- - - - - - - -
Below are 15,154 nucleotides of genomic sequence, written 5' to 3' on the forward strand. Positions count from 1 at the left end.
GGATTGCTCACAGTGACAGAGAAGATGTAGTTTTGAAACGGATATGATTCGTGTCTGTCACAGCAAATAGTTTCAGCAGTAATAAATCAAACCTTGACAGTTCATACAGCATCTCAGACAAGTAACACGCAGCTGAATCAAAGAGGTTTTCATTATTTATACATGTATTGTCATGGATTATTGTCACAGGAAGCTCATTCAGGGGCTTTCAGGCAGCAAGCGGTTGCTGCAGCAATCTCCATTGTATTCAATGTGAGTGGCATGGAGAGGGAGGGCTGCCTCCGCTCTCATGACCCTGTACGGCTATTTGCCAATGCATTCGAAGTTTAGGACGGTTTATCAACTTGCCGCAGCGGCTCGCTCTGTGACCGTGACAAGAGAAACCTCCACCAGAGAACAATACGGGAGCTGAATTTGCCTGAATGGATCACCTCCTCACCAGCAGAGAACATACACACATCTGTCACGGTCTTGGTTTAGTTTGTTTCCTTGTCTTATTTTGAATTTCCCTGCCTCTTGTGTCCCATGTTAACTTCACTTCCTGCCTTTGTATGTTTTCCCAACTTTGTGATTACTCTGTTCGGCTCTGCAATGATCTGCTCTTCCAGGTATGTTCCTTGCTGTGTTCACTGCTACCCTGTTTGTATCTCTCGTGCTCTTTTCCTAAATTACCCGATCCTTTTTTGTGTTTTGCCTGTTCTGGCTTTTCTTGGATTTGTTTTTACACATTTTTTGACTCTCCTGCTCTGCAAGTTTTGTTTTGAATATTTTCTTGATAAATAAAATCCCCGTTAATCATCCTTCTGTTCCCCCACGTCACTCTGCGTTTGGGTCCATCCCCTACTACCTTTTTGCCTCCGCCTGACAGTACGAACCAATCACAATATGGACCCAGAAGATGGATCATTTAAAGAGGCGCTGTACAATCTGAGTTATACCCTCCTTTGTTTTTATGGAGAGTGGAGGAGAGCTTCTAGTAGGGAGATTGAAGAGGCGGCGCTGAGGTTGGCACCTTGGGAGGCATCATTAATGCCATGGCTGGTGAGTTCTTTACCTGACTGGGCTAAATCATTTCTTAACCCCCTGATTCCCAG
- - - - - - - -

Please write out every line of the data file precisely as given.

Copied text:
Below are 15,154 nucleotides of genomic sequence, written 5' to 3' on the forward strand. Positions count from 1 at the left end.
GGATTGCTCACAGTGACAGAGAAGATGTAGTTTTGAAACGGATATGATTCGTGTCTGTCACAGCAAATAGTTTCAGCAGTAATAAATCAAACCTTGACAGTTCATACAGCATCTCAGACAAGTAACACGCAGCTGAATCAAAGAGGTTTTCATTATTTATACATGTATTGTCATGGATTATTGTCACAGGAAGCTCATTCAGGGGCTTTCAGGCAGCAAGCGGTTGCTGCAGCAATCTCCATTGTATTCAATGTGAGTGGCATGGAGAGGGAGGGCTGCCTCCGCTCTCATGACCCTGTACGGCTATTTGCCAATGCATTCGAAGTTTAGGACGGTTTATCAACTTGCCGCAGCGGCTCGCTCTGTGACCGTGACAAGAGAAACCTCCACCAGAGAACAATACGGGAGCTGAATTTGCCTGAATGGATCACCTCCTCACCAGCAGAGAACATACACACATCTGTCACGGTCTTGGTTTAGTTTGTTTCCTTGTCTTATTTTGAATTTCCCTGCCTCTTGTGTCCCATGTTAACTTCACTTCCTGCCTTTGTATGTTTTCCCAACTTTGTGATTACTCTGTTCGGCTCTGCAATGATCTGCTCTTCCAGGTATGTTCCTTGCTGTGTTCACTGCTACCCTGTTTGTATCTCTCGTGCTCTTTTCCTAAATTACCCGATCCTTTTTTGTGTTTTGCCTGTTCTGGCTTTTCTTGGATTTGTTTTTACACATTTTTTGACTCTCCTGCTCTGCAAGTTTTGTTTTGAATATTTTCTTGATAAATAAAATCCCCGTTAATCATCCTTCTGTTCCCCCACGTCACTCTGCGTTTGGGTCCATCCCCTACTACCTTTTTGCCTCCGCCTGACAGTACGAACCAATCACAATATGGACCCAGAAGATGGATCATTTAAAGAGGCGCTGTACAATCTGAGTTATACCCTCCTTTGTTTTTATGGAGAGTGGAGGAGAGCTTCTAGTAGGGAGATTGAAGAGGCGGCGCTGAGGTTGGCACCTTGGGAGGCATCATTAATGCCATGGCTGGTGAGTTCTTTACCTGACTGGGCTAAATCATTTCTTAACCCCCTGATTCCCAG